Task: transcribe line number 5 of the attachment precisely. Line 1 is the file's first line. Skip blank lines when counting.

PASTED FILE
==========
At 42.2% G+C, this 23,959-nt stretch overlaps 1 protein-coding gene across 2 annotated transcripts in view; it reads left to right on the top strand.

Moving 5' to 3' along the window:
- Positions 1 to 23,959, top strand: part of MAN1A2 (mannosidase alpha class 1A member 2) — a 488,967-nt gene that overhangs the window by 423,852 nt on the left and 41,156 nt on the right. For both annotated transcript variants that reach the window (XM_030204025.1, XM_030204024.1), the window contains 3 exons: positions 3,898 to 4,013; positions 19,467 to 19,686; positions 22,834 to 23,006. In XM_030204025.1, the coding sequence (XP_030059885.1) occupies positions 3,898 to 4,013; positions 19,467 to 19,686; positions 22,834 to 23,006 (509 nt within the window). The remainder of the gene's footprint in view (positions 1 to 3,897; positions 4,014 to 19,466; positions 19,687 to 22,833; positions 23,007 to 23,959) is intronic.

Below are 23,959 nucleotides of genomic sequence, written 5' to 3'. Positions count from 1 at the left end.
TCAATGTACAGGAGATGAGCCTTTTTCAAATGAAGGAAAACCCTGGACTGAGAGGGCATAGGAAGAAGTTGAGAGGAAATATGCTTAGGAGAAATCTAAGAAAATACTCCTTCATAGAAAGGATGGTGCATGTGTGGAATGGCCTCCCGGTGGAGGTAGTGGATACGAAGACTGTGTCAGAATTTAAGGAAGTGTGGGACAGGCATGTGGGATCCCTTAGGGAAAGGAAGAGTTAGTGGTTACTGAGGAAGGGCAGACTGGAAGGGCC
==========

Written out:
TCAATGTACAGGAGATGAGCCTTTTTCAAATGAAGGAAAACCCTGGACTGAGAGGGCATAGGAAGAAGTTGAGAGGAAATATGCTTAGGAGAAATCTAAGAAAATACTCCTTCATAGAAAGGATGGTGCATGTGTGGAATGGCCTCCCGGTGGAGGTAGTGGATACGAAGACTGTGTCAGAATTTAAGGAAGTGTGGGACAGGCATGTGGGATCCCTTAGGGAAAGGAAGAGTTAGTGGTTACTGAGGAAGGGCAGACTGGAAGGGCC